Alec Reed Academy

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About Alec Reed Academy

Name Alec Reed Academy
Ofsted Inspections
Principal Mr Phil Cosby
Address Bengarth Road, Northolt, UB5 5LQ
Phone Number 02088414511
Phase Academy
Type Academy sponsor led
Age Range 3-19
Religious Character Does not apply
Gender Mixed
Number of Pupils 1677
Local Authority Ealing
Highlights from Latest Inspection

What is it like to attend this school?

Pupils at this school are safe and happy. They work hard and they are well prepared to take the next steps in their education, employment or training.

This starts in the early years where children in Nursery and Reception are very well prepared for Year 1. Leaders have made sure that children get the best possible start to school life.

Pupils benefit from a broad and interesting curriculum.

Leaders have thought carefully about the links in subjects between the different phases of the school. Subject content in the primary phase supports pupils' learning in the secondary phase.

Pupils behave well in lessons.

They listen to their teachers, and... they take pride in their work. Pupils are very respectful of others, including those from different backgrounds and with different abilities. Pupils with special educational needs and/or disabilities (SEND) are supported well by teachers and leaders, and they are treated with respect by their classmates.

Leaders make sure that they listen to pupils' views. An active school council helps leaders to keep making improvements in the school. An award-winning garden was initiated and designed by a group of primary pupils.

What does the school do well and what does it need to do better?

Pupils across the school benefit from an ambition for all to succeed, underpinned by a carefully designed curriculum. This is exemplified best in the early years. Children in Nursery and Reception play and learn in a very well-resourced environment.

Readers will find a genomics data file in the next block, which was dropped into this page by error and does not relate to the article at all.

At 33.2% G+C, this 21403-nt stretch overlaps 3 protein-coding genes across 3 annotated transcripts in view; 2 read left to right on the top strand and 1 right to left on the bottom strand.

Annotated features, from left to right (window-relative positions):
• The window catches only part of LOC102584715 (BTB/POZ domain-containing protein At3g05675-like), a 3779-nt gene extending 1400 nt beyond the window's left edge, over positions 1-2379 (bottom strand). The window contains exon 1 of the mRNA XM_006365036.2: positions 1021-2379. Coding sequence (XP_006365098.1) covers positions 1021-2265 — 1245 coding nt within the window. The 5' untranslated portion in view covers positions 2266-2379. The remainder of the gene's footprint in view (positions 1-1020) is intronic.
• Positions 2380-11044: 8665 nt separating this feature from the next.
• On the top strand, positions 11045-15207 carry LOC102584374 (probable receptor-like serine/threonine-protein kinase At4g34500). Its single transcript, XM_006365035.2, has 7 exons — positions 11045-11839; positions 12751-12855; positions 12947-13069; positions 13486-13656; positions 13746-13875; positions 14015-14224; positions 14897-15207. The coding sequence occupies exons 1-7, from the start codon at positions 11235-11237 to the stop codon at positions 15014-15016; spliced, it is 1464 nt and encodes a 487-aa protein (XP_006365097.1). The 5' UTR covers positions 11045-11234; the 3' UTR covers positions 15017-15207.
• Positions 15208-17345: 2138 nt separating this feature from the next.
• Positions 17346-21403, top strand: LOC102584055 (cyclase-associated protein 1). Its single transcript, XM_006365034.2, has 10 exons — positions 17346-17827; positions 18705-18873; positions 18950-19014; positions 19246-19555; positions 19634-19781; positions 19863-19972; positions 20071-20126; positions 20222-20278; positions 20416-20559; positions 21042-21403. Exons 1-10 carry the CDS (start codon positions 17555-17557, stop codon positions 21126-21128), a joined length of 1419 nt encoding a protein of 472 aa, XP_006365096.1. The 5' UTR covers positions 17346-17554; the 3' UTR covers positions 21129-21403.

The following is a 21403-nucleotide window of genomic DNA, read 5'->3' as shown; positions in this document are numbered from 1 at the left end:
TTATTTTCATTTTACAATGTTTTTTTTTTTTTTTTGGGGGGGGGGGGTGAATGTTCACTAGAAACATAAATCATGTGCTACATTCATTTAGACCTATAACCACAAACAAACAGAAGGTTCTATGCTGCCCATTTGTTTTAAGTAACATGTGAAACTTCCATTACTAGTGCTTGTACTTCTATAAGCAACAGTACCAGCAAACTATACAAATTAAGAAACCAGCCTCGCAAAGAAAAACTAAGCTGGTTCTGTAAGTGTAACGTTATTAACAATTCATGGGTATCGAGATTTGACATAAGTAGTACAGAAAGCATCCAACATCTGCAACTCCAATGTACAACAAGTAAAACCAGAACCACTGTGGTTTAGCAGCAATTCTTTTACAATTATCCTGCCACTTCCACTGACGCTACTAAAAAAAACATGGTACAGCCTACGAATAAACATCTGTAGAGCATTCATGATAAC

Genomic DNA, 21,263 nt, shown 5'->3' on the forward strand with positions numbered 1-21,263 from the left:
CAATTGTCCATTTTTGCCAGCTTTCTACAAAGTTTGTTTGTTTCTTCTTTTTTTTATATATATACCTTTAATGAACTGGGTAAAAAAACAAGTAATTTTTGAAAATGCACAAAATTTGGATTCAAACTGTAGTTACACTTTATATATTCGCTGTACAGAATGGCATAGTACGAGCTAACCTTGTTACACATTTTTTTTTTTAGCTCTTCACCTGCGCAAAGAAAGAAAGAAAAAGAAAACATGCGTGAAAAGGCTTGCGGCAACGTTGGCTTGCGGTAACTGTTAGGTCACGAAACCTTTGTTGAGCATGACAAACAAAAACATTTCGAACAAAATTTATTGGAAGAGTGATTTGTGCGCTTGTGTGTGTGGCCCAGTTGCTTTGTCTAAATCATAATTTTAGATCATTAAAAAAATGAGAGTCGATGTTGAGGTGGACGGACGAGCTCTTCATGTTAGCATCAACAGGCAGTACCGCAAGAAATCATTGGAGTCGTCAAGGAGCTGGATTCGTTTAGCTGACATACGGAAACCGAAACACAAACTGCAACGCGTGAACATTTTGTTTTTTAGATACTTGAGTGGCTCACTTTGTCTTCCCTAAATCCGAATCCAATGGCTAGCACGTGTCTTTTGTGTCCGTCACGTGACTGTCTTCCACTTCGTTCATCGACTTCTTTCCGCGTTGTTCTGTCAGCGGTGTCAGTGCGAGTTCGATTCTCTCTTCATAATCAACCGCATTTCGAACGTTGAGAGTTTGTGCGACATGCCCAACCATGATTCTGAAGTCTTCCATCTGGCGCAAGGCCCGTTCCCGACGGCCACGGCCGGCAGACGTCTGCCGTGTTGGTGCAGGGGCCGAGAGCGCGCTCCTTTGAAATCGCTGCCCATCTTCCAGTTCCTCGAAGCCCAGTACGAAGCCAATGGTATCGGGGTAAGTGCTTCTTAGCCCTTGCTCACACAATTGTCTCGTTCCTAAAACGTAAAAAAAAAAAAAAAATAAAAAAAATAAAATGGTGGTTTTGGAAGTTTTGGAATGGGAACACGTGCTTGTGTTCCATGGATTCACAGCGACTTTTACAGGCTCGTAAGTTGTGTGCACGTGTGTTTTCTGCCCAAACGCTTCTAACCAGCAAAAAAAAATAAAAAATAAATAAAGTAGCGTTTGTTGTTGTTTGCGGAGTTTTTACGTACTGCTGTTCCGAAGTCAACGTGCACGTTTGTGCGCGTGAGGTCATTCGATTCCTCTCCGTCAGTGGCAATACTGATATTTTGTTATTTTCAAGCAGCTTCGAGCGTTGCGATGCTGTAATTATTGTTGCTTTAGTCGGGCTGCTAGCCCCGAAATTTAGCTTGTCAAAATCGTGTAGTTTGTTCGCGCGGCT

Adults think carefully about all the activities on offer, and they encourage children to explore new learning. Children quickly develop skills to help them concentrate and to learn and play with others considerately.

The teaching of reading is prioritised.

In Reception and Year 1, staff help pupils to learn phonics securely. The books that pupils read in class and that they take home match the sounds they are learning. Pupils who are not keeping up are quickly identified and receive extra support so that that they become more confident readers.

Leaders have thought very carefully about the key knowledge that they want pupils to learn. In history, for example, pupils learn about ancient civilisations and empires in the primary phase, preparing them to find out more about modern empires in Years 7 and 8. In mathematics, teachers regularly revisit earlier content to help pupils build up the confidence they need to tackle more-complex work.

Leaders keep the curriculum under constant review. They are taking effective steps to increase the proportion of pupils who study the English Baccalaureate suite of subjects at GCSE. Pupils study a very broad curriculum, but some subjects in Years 7, 8 and 9 are not taught in the same depth as others.

The curriculum in the sixth form enables students to achieve well. A range of academic and vocational courses are delivered skilfully by teachers with very strong subject knowledge.

Teachers know their pupils well.

Teachers routinely check how well pupils have understood the subject content. Previous learning is regularly revisited to help pupils remember more. Pupils with SEND are very well supported to access the same curriculum as their classmates.